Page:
US4966883A - Composition for use in thermally sensitive coatings and a thermally sensitive recording material - Google Patents

Composition for use in thermally sensitive coatings and a thermally sensitive recording material Download PDF

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US4966883A
US4966883A US07232996 US23299688A US4966883A US 4966883 A US4966883 A US 4966883A US 07232996 US07232996 US 07232996 US 23299688 A US23299688 A US 23299688A US 4966883 A US4966883 A US 4966883A
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developer
recording medium
pseudo
mixtures
composition
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US07232996
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Nils T. Anderson
Boris J. Katsen
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Rexam Image Products Inc
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James River Graphics Inc
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    • BPERFORMING OPERATIONS; TRANSPORTING
    • B41PRINTING; LINING MACHINES; TYPEWRITERS; STAMPS
    • B41MPRINTING, DUPLICATING, MARKING, OR COPYING PROCESSES; COLOUR PRINTING
    • B41M5/00Duplicating or marking methods; Sheet materials for use therein
    • B41M5/26Thermography ; Marking by high energetic means, e.g. laser otherwise than by burning, and characterised by the material used
    • B41M5/30Thermography ; Marking by high energetic means, e.g. laser otherwise than by burning, and characterised by the material used using chemical colour formers
    • B41M5/337Additives; Binders
    • B41M5/3375Non-macromolecular compounds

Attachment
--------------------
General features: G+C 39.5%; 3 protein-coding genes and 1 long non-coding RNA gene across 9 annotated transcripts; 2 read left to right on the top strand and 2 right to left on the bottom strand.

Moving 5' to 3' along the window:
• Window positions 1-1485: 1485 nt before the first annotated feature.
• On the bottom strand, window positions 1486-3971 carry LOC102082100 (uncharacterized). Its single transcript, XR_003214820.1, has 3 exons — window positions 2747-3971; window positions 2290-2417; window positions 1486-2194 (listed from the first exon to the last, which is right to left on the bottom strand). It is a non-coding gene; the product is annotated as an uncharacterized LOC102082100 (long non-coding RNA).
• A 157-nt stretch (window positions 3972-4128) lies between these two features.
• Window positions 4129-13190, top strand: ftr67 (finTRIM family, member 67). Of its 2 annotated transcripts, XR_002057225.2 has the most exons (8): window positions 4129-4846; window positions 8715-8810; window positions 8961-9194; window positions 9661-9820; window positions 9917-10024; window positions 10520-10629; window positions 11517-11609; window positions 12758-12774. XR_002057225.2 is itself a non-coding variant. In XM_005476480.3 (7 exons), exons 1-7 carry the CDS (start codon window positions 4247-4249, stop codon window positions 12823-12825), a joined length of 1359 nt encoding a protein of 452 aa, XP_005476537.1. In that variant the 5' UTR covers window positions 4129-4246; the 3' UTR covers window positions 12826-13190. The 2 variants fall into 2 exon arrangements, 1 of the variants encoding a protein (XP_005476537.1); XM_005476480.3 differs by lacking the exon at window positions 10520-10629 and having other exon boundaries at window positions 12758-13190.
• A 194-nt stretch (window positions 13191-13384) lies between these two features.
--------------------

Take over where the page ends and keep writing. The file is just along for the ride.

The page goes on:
Abstract

A composition for use in a thermal-sensitive paper coating and a heat-sensitive recording material utilizing the coating, which composition comprises a phenolic developer, e.g., a traditional low speed phenolic having a melting point greater than 120° C., and a pseudo developer. The pseudo developer is combined with the phenolic developer in an amount effective to provide for the formation of homogenous phase when the composition is melted, which phase further solidifies back to a single crystalline phase when cooled.

Description

BACKGROUND OF THE INVENTION

The present invention relates to a composition for use in a thermally sensitive coating, and a thermally sensitive recording material which utilizes the composition.

A thermally sensitive recording material is a recording material which comprises a base or support layer with a thermally sensitive layer on the base which is capable of forming color upon the application of heat. Thermally sensitive material has been used as a recording paper in a wide variety of environments such as facsimiles and other types of modern recorders and printers.

Recently, with the advent of thermal recording technology which allows for high speed recording, for example, through the use of thermal-recording heads having good heat response characteristics, attempts have been made to provide a "high speed" developer which produces highly dense and stable color pictures for use with the high speed recorders. However, as discussed in U.S. Pat. No. 4,399,188, the low color forming temperatures required (70 to 120 C.) for the high speed recorders has prevented the use of traditional developers, such as bisphenol A, which has a melting point of 156° to 158° C. Therefore, the art has turned to lower melting point developers in an effort to solve this problem. But the use of low melting point developers has introduced their own set of problems with regard to sublimation and stability of the produced image.

In addition to the ability to provide an image with the desired color fastness and density within a high speed recording environment, the recording material must also provide resistance to plasticizers, oil, water, and organic solvents.

Attempted solutions for the above problems have lead to the use of additives and fillers within the thermal sensitive layer. For example, U.S. Pat. No. 4,590,499, to Fujimura et al. relates to a thermal sensitive paper in which the thermal sensitive layer can include a stabilizer, a filler, a sensitizer, a wax resistance additive, a water resistance additive, and surface lubricants.